When dealing with those outside of the faith, we need to take very seriously Paul’s admonitions that we not judge them by the standards we judge one another.  This becomes complicated within the political realm, which has led many outside the faith to fear or distrust the Christian political agenda.  When we demand that others play by our rules legally, when we are unwilling to engage with people personally to share the Gospel in a meaningful way, such distrust is not unwarranted.  Does this invalidate Christians being involved in politics?  No – but legislation is simply that.  It’s law.  Laws can change.  The Gospel is the Word of God, and it doesn’t change, and the impact that the Gospel can have on a person’s life can in many ways make civil laws rather pointless.  If we were better at sharing the Gospel, we wouldn’t need to legislate and lobby quite so vociferously.

No congregation is immune to the accusations that are often rallied against Christians in general.  We will find our share of hypocrisy, stubbornness, cruelty, gossip, slander, and all manner of other failings.  The fact that these things exist is not a reason to write off the congregation – unless they are being facilitated or condoned.  These things should draw us constantly back to our own need for forgiveness, the necessity of our own dying to self.  There is a time and a place for congregational life to deal with persistent sin in its midst, and this time and place may not be of our own design or choosing.  We have to be careful not to fall into sinful behavior or thoughts or attitudes in reaction to the sinfulness of others.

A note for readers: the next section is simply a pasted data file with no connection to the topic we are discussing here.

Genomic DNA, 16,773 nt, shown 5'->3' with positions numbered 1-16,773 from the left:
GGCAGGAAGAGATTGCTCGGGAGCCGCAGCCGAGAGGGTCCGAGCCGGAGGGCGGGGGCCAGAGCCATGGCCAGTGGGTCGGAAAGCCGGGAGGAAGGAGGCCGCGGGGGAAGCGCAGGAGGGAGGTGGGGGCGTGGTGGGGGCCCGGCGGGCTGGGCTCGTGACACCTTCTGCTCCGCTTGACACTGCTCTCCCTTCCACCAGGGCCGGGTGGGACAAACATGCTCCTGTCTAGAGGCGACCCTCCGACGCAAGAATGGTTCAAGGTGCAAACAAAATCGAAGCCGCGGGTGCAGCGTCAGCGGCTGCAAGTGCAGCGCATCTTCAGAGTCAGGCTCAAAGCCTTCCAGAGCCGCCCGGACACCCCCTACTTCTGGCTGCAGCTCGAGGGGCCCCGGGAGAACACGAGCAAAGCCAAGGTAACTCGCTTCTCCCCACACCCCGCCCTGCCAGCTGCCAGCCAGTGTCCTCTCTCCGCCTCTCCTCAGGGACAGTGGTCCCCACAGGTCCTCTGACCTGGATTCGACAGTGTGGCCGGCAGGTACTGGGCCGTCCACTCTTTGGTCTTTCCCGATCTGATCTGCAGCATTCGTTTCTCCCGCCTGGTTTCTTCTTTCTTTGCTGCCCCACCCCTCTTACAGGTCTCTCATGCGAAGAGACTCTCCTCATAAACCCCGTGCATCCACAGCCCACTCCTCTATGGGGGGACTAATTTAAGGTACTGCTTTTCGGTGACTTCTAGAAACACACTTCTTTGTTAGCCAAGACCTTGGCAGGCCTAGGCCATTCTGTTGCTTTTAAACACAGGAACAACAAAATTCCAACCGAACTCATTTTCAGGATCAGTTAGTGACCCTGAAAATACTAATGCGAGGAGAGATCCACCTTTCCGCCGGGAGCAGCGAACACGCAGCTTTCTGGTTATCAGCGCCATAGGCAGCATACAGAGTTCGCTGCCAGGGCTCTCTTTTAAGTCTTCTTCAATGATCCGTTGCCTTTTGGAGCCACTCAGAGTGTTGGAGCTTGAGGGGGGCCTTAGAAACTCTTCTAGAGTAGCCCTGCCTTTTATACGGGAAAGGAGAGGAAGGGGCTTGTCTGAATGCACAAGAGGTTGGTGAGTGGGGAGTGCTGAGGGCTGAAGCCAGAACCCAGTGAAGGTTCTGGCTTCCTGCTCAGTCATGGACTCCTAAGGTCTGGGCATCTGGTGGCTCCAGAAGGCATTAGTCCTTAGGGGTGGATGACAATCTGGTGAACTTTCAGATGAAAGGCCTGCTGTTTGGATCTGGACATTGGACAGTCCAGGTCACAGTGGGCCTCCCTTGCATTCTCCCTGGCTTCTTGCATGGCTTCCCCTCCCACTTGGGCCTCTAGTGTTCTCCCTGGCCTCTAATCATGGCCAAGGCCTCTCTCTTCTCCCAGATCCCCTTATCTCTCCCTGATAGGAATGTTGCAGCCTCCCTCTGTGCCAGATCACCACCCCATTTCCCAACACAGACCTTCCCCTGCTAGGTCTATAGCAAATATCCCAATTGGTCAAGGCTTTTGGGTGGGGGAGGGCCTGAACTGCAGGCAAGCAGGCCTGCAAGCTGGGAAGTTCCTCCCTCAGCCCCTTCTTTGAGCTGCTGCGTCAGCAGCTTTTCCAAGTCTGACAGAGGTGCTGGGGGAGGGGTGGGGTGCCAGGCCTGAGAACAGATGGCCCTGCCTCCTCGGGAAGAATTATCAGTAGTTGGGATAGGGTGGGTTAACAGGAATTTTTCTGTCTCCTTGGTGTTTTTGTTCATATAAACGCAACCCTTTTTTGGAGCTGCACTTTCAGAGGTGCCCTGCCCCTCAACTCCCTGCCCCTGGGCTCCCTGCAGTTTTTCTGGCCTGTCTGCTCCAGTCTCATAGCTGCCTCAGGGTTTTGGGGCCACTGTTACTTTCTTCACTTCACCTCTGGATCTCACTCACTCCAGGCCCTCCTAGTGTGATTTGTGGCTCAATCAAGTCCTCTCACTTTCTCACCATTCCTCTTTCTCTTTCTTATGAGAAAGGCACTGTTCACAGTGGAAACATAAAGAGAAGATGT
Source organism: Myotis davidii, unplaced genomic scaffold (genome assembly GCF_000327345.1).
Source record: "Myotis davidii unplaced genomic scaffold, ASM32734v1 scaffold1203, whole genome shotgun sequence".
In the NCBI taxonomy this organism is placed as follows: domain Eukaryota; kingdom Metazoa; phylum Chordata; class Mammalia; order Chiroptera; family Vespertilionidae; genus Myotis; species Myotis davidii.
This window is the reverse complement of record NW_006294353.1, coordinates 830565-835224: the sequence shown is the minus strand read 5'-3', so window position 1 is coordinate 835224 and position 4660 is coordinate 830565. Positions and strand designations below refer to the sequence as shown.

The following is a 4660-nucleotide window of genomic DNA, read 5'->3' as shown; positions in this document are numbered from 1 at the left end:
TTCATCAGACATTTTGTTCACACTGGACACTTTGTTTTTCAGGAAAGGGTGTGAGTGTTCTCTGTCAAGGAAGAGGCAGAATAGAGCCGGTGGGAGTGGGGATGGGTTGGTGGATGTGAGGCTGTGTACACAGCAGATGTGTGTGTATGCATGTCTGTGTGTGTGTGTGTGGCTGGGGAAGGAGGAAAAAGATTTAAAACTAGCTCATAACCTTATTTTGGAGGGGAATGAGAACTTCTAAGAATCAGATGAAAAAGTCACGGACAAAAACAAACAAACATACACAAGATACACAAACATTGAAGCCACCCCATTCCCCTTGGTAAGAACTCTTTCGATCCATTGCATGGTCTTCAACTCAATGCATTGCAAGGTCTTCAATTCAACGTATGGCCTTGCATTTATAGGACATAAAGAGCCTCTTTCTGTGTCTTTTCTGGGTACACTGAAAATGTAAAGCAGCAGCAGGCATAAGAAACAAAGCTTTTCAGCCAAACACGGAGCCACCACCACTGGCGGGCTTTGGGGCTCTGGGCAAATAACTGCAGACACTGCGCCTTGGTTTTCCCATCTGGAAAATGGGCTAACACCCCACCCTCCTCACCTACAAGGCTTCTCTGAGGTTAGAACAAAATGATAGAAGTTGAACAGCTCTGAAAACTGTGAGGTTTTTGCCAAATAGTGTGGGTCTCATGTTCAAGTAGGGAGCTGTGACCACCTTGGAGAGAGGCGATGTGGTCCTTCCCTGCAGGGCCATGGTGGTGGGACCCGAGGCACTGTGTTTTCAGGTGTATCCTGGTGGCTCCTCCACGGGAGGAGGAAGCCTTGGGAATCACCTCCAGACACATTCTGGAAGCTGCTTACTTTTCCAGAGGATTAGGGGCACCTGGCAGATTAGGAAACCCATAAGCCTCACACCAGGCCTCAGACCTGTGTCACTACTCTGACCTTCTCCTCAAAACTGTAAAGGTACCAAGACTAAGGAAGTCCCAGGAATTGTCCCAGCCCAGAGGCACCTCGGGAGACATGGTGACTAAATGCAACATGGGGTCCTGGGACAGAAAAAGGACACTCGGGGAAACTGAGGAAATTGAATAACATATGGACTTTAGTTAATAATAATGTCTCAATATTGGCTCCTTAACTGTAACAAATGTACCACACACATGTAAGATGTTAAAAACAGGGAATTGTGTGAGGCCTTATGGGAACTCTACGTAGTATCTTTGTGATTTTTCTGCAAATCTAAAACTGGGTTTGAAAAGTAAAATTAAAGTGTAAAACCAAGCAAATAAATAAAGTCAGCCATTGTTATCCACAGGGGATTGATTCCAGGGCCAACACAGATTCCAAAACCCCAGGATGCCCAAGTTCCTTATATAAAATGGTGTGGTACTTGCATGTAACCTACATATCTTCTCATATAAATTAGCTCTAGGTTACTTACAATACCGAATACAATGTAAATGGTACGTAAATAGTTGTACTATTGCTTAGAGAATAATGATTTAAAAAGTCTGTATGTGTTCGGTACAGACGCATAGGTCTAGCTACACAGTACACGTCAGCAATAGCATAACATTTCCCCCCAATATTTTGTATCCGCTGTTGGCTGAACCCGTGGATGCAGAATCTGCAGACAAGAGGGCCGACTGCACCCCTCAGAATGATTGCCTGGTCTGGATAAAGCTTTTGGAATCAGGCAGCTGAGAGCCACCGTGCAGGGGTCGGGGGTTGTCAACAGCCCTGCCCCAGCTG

Movie Review: Away We Go

December 18, 2009

When I first saw the trailers for this film, I had great hopes. I was familiar with Maya Rudolph from Saturday Night Live. Frankly, at first I thought the lead male was Ashton Kutcher, and John Krasinski seems to be channeling aspects of Kutcher throughout. Unfortunately, the film doesn’t succeed much as a romantic comedy, nor is it thorough enough to be considered an intellectual probing of the nature of family or relationships. In the end, it comes off more as a string of curious encounters, punctuated with moments that are meant to be poignant, but without a greater overarching theme, end up more pointless than poignant.

Verona (Rudolph) and Burt (Krasinski) embark on a multi-city tour ostensibly to determine where they are going to live, since they have no reason to stay where they are. They are unmarried because Verona sees no point in the institution, and they are unexpectedly pregnant. The key setup for the movie is in a brief discussion they have near the beginning of the film, as they huddle in their trailer with no power and a “cardboard window”. Verona voices the fear that perhaps they are “f— ups”. Burt denies that they are, but the fear hangs heavy over both of them. By worldly standards, they do appear to be rather messed up. In their early 30’s, unmarried, pregnant, living in a trailer, driving an old car, without friends or close family, they appear to have somehow missed the boat compared with friends and family elsewhere. Their road trip is perhaps less focused on where they want to live, as who they want to be as a family.  They assume they have a lot to learn from others who have been doing this longer.